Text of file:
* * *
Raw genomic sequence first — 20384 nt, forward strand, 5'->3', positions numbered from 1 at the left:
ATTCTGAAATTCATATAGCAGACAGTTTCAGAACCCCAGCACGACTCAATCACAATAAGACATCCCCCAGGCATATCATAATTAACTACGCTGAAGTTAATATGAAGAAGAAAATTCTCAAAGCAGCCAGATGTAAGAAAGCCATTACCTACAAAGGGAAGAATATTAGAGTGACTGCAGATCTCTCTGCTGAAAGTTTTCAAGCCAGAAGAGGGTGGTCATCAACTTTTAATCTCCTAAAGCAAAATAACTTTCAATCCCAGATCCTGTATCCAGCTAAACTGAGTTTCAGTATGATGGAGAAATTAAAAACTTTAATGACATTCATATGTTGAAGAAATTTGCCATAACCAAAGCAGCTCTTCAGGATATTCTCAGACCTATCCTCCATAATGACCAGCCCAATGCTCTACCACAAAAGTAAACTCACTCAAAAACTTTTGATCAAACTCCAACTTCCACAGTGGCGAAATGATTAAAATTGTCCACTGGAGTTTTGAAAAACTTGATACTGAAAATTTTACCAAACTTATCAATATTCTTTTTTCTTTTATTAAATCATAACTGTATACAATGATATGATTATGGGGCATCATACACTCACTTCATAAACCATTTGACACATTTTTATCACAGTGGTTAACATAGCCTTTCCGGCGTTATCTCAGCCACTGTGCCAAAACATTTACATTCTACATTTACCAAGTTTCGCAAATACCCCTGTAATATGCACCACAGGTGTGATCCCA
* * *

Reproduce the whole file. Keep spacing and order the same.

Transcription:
Raw genomic sequence first — 20384 nt, forward strand, 5'->3', positions numbered from 1 at the left:
ATTCTGAAATTCATATAGCAGACAGTTTCAGAACCCCAGCACGACTCAATCACAATAAGACATCCCCCAGGCATATCATAATTAACTACGCTGAAGTTAATATGAAGAAGAAAATTCTCAAAGCAGCCAGATGTAAGAAAGCCATTACCTACAAAGGGAAGAATATTAGAGTGACTGCAGATCTCTCTGCTGAAAGTTTTCAAGCCAGAAGAGGGTGGTCATCAACTTTTAATCTCCTAAAGCAAAATAACTTTCAATCCCAGATCCTGTATCCAGCTAAACTGAGTTTCAGTATGATGGAGAAATTAAAAACTTTAATGACATTCATATGTTGAAGAAATTTGCCATAACCAAAGCAGCTCTTCAGGATATTCTCAGACCTATCCTCCATAATGACCAGCCCAATGCTCTACCACAAAAGTAAACTCACTCAAAAACTTTTGATCAAACTCCAACTTCCACAGTGGCGAAATGATTAAAATTGTCCACTGGAGTTTTGAAAAACTTGATACTGAAAATTTTACCAAACTTATCAATATTCTTTTTTCTTTTATTAAATCATAACTGTATACAATGATATGATTATGGGGCATCATACACTCACTTCATAAACCATTTGACACATTTTTATCACAGTGGTTAACATAGCCTTTCCGGCGTTATCTCAGCCACTGTGCCAAAACATTTACATTCTACATTTACCAAGTTTCGCAAATACCCCTGTAATATGCACCACAGGTGTGATCCCA